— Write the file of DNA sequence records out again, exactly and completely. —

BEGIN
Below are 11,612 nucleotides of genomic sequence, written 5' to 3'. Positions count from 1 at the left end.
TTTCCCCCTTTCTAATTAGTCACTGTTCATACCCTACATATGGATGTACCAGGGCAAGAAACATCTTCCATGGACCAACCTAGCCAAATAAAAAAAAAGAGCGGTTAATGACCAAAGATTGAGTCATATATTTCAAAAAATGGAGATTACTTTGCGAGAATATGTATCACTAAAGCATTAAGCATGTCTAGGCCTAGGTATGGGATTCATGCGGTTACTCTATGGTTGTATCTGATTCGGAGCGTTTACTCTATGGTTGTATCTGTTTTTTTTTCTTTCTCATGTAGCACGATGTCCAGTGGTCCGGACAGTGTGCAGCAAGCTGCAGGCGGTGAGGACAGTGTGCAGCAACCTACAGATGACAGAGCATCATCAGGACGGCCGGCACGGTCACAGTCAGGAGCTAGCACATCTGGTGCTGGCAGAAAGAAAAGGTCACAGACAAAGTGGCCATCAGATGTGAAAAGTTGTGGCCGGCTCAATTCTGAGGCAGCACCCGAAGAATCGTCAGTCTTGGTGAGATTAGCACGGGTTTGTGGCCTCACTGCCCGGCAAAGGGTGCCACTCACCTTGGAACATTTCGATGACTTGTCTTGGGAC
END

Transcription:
Below are 11,612 nucleotides of genomic sequence, written 5' to 3'. Positions count from 1 at the left end.
TTTCCCCCTTTCTAATTAGTCACTGTTCATACCCTACATATGGATGTACCAGGGCAAGAAACATCTTCCATGGACCAACCTAGCCAAATAAAAAAAAAGAGCGGTTAATGACCAAAGATTGAGTCATATATTTCAAAAAATGGAGATTACTTTGCGAGAATATGTATCACTAAAGCATTAAGCATGTCTAGGCCTAGGTATGGGATTCATGCGGTTACTCTATGGTTGTATCTGATTCGGAGCGTTTACTCTATGGTTGTATCTGTTTTTTTTTCTTTCTCATGTAGCACGATGTCCAGTGGTCCGGACAGTGTGCAGCAAGCTGCAGGCGGTGAGGACAGTGTGCAGCAACCTACAGATGACAGAGCATCATCAGGACGGCCGGCACGGTCACAGTCAGGAGCTAGCACATCTGGTGCTGGCAGAAAGAAAAGGTCACAGACAAAGTGGCCATCAGATGTGAAAAGTTGTGGCCGGCTCAATTCTGAGGCAGCACCCGAAGAATCGTCAGTCTTGGTGAGATTAGCACGGGTTTGTGGCCTCACTGCCCGGCAAAGGGTGCCACTCACCTTGGAACATTTCGATGACTTGTCTTGGGAC